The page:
Disappearing beaches
Grim examples
Role of beaches
Solving beach erosion?
Global warming and sea levels

Update: Flooded Island


Sand flow at the Indian River inlet in Delaware was blocked by these jetties. Sand is now piped across the inlet from the wide beach to the narrow one, restoring the natural flow of sand and helping reverse erosion.

Courtesy of Robert Dalrymple, University of Delaware. Photo by U.S. Army Corps of Engineers.


Simple solutions boomerang
Cities like Miami Beach that built right up to the bluffs above the beach soon noticed that the bluffs were eroding, bringing the ocean a bit too close for comfort. (Naming a city after a beach did not mean the founders wanted to do the bucket-and-shovel thing on Ocean Drive.) The city responded by reinforcing the bluffs with sea walls. But the walls reflected wave energy back to the sea, accelerating erosion, and depriving the beaches of sand that normally erodes from bluffs. For both reasons, sea walls have fallen from favor.

Having said this, we must point out that sea walls are contentious. Some experts, like Spencer Rogers of the North Carolina Sea Grant program, say they don't accelerate erosion, but rather prevent the landward migration of the beach. Nevertheless, he says, since the ocean side of the beach keeps moving, "What beach you do have will disappear" even if a sea wall is built along an eroding shore.

Landowners plagued by disappearing beaches quickly realized that building a rock wall perpendicular to the beach -- a groin -- would gather sand on the updrift side of the wall. The physics is simple: The structure slows the longshore currents that carry sand, and slow-moving water can carry less suspended sediment -- sand. The result is that sand is deposited on the updrift side, depriving the downdrift side of sand.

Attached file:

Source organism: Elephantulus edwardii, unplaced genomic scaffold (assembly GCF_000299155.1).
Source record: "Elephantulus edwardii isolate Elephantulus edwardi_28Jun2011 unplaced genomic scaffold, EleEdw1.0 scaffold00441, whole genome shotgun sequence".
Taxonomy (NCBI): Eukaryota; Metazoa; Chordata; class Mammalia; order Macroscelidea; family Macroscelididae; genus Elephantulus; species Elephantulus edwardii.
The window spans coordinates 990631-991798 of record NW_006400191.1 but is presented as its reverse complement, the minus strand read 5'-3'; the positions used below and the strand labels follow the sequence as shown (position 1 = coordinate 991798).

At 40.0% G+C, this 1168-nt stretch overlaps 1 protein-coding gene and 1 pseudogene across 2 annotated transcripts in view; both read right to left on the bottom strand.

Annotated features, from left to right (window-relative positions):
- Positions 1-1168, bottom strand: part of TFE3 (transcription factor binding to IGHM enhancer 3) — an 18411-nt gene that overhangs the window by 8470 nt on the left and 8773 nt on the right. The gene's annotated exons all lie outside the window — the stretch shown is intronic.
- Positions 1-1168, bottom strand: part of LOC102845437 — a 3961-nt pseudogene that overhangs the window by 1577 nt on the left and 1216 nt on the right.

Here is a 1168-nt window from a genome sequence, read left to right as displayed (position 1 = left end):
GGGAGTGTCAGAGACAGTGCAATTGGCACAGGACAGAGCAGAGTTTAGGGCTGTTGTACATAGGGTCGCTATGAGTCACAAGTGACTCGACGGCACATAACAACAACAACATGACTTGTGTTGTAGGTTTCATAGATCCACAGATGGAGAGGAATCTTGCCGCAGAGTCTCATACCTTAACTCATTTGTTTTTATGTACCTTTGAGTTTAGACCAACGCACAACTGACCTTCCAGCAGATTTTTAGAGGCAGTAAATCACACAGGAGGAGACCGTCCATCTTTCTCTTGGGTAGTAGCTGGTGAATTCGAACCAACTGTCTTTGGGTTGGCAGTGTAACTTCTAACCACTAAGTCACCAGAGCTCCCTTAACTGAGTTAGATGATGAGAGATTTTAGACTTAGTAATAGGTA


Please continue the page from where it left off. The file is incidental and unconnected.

Groins were heavily built along the New Jersey coast, but they've also fallen into disfavor. "They work for the updrift property owner, but it's obvious that they remove sand from the longshore system," says Jim O'Connell, a coastal processes specialist at Woods Hole Oceanographic Institution, "resulting in less sand for the downdrift property."

Call it robbing Peter to pay Paul. Call it beggaring thy neighbor. Call it any cliché you like -- building groins is highly discouraged in many places. As O'Connell points out, the coastline is "all one linked system. If you alter one area, you will be causing an alteration in another."

Indian River inlet

Faced with a kick to the groin, if we may phrase it thusly, beach restorers have resorted to pumping sand onto beaches, taking the sand from deep waters or dredging projects. This expensive solution seems to work -- for a while -- and it's the "method of choice these days," as Robert Dalrymple, a civil engineer at the University of Delaware Sea Grant program, puts it. So-called "beach nourishment" helped restore Miami Beach, to name one of many eroded beaches.